From the reviewers description of the album you guys are talking about, having read MG's link, I learned nothing about the sound of the album other than the reviewer liked the album. He didn't describe the sound quality at all, but he enjoyed the music. MG used the review in the context of demonstrating that the album was well recorded and that Joe's system must not be capable of taking advantage of the recording. The reviewer did give the album a rating of 86 for sound quality, though no context was provided that tells the reader what that means.

I can't help but be reminded of reading about some turntable guy, who upon discovering that  every album pressing required him to readjust his turntable geometry to compensate for the recording variables was becoming frustrating...but he just had to do it to enjoy listening. I think it was Miles Astor, but I'm not certain.

Alexander Hamilton once remarked (Federalist 31) that, "In disquisitions of every kind, there are certain primary truths or first principles upon which all subsequent reasonings must depend."

I think that is pretty much where we are going to land and rather than trying to reason with one another we should probably just wish each other luck and success.

Btw, one recording that stands out in my mind as being hopelessly terrible, though I still like the tune and the band is "Iris" by The Goo Goo Dolls. At least the soundtrack to the movie version. It sounds great in my car while doing 65 mph down the freeway, though.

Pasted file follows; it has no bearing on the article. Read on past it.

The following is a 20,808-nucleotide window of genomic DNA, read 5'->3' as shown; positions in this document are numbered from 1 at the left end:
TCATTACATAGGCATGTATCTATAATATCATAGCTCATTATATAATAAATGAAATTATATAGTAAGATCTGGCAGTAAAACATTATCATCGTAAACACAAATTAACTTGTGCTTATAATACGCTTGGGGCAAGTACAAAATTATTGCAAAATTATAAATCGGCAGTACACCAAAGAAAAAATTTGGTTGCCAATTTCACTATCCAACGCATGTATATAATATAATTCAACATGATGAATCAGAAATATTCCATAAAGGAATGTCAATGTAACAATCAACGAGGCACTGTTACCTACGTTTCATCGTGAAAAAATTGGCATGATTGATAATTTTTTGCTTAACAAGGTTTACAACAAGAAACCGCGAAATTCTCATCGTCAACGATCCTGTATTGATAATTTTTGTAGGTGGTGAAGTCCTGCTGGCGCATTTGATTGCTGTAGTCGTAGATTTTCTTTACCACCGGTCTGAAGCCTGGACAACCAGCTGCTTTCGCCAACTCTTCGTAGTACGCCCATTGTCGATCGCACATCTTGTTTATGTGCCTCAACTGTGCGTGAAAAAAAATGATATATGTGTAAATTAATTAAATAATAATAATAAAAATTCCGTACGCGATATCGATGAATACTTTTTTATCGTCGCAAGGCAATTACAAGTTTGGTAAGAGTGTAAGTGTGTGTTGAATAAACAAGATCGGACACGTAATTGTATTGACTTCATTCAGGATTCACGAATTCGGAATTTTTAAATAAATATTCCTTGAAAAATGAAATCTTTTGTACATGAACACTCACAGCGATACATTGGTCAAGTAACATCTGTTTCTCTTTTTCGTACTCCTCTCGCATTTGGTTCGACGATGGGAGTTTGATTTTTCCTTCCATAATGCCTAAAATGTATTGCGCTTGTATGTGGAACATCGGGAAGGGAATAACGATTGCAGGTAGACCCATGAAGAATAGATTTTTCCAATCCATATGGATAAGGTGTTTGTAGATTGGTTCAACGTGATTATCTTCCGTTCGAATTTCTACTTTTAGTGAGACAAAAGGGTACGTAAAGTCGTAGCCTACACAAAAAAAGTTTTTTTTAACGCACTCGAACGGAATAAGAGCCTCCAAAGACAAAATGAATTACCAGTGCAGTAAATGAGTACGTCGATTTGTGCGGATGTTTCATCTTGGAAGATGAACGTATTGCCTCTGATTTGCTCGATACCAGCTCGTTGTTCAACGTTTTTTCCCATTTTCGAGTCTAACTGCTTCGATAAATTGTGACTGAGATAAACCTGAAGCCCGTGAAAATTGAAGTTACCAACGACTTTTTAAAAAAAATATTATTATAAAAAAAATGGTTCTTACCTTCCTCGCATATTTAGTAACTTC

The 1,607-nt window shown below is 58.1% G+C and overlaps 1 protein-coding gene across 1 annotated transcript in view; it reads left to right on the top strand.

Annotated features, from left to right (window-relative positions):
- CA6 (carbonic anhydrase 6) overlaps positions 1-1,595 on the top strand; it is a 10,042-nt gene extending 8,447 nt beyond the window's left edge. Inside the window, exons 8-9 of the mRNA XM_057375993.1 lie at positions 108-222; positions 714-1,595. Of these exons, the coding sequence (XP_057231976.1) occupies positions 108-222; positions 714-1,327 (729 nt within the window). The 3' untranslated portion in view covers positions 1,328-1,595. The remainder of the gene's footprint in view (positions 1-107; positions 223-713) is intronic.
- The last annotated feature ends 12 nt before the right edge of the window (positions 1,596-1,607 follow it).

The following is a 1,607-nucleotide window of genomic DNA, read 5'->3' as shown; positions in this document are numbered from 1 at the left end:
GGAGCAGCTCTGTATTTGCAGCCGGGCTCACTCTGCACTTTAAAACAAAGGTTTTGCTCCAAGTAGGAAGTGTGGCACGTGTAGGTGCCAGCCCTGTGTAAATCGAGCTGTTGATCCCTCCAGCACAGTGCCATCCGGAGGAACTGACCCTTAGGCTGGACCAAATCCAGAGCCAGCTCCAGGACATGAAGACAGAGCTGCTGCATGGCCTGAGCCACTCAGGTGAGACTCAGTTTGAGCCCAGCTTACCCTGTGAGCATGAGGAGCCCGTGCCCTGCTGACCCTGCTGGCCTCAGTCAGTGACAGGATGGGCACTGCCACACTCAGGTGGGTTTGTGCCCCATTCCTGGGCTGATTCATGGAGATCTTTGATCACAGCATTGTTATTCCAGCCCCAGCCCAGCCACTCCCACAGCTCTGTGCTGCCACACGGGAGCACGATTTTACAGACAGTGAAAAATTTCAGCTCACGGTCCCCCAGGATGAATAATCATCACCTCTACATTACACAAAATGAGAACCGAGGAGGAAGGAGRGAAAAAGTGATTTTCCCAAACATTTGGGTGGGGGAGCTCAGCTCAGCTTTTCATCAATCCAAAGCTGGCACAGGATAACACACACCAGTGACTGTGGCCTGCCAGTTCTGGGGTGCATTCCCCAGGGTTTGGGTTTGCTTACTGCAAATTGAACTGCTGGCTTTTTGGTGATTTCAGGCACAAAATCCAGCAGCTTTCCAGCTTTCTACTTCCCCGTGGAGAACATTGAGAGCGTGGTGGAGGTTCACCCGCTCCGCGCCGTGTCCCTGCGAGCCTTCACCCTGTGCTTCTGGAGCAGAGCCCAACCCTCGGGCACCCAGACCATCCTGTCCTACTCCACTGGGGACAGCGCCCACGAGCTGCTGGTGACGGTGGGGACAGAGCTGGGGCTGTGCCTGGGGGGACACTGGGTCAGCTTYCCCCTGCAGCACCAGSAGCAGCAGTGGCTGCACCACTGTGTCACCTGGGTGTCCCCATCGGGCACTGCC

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getting closer :)

At least it looks like some of the walls might be coming down and that's always a good thing. I also hope when people come to the thread they will see what I wrote about the recording and feel free to ask whatever. I will be happy to give a song by song review if they would like, and with that they could compare notes to their own home system.

 

michael green

MGA/RoomTune

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14:59
michael green wrote:

Hi Joe

14:59 is cool with me! I have tuned it many times at my place and others, and can see where if someone throws it on a system not in tune for that recording how it can be a turn off, but once it is opened up it actually has a fairly nice stage and good effects. On your system how wide does the stage go with 14:59? Does it have good front to back layering?

Lets compare stages a little and see why it might not being sounding good on yours.